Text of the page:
The Origin of the Flush

Recently I was told a story of a young girl participating in the high jump during the 2017 track season.  As the young girl approached the high jump bar, she would stop, turn around, and approach it again, only to repeat this action until time was up, leading to a scratch.  Three scratches later and she had a "no height" beside her name.  She left the event, walked to the infield, sat down, and began crying. 

Fast forward to last week where a runner from Whisper inquired about performance nerves, wondering how to remain focused under pressure.  A multisport athlete, her confidence wanes as intimidation grows as events and games near.  Admittedly, this runner “got a little mental” thus inhibiting full potential in performance. 

Stories and events such as these quickly remind me that our kids are kids, and as talented as they are, they are also human, filled with feelings, thoughts, emotions, and passion.  These factors can easily be overlooked by focusing only on the physical aspect of training, meanwhile ignoring the human element within training and performance.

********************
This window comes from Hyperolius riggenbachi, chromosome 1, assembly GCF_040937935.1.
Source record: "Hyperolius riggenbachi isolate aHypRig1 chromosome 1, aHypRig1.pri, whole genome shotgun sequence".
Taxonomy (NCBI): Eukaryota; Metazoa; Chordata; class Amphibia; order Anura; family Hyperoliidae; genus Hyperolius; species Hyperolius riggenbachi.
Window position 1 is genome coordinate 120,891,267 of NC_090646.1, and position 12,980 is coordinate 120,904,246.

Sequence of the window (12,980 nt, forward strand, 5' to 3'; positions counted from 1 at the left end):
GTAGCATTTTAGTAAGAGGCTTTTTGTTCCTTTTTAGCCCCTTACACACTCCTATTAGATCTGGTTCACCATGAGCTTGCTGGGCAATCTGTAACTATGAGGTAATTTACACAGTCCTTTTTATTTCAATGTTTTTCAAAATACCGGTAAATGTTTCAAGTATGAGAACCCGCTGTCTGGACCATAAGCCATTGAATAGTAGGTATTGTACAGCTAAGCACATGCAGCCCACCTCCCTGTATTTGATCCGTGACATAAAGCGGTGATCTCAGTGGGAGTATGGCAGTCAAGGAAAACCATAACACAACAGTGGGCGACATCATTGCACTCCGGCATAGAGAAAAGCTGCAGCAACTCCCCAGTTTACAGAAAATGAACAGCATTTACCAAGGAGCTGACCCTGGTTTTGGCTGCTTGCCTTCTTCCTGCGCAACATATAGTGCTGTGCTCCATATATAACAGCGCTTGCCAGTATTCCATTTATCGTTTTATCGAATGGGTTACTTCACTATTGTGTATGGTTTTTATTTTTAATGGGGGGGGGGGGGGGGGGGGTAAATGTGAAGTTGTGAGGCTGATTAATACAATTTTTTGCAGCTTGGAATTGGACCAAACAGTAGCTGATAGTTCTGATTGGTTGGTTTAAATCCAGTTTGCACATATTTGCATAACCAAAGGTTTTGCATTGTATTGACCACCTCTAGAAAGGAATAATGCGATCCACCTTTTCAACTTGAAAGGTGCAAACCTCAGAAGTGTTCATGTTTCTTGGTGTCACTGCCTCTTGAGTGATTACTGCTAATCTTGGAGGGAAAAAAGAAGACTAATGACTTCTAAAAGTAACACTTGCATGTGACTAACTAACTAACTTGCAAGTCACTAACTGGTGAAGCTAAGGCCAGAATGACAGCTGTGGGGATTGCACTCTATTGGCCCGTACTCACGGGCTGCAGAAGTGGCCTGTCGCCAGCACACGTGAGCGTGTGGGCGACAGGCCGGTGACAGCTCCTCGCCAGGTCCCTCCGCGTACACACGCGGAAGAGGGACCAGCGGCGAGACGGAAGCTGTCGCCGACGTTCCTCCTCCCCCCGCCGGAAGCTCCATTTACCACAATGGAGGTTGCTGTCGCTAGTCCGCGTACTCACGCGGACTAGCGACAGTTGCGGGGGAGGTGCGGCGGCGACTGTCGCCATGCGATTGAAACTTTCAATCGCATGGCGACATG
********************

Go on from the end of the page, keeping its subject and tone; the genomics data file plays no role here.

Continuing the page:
There are several ways we can work though these sorts of performance anxieies.  Over the last couple of weeks at practice, we have talked about focus, concentration, and goals, which can help provide a centered-focus during practice interval work, and ultimately, racing.  Last Saturday, we did a brief meditation session, focusing on breathing and Progressive Relaxation Training exercises.  Another strategy regularly discussed at practice is the use of “flushing the toilet,” which is an idea cultivated by Ken Ravizza, a Sport Psychologist at Cal State Fullerton.  Ravizza’s flush enables one to flush out negative thinking, only to then bring in fresh, concentrated thinking for the present task, i.e., the present interval.  It’s a concentration/focus strategy that encourages rational, goal-centered thinking in the present moment. 

Like most things in life, these strategies are actual skills one can acquire and practice over time, being sure to take a baby-step approach toward skill confidence.  The first step is creating a goal, and as previously stated, we have worked heavily on the skill of Goal Setting.  If your child has not yet set a goal for the 2018 track season, be sure to check out the Winter Training Sport Psych Implementation blog, which provides a summary of the first six weeks of training, as well as a brief discussion and example of what Goal Setting looks like through the lens of Coach Dave.  Every runner has their own lens, so the example on the blog can be modified to fit ones goals and personality.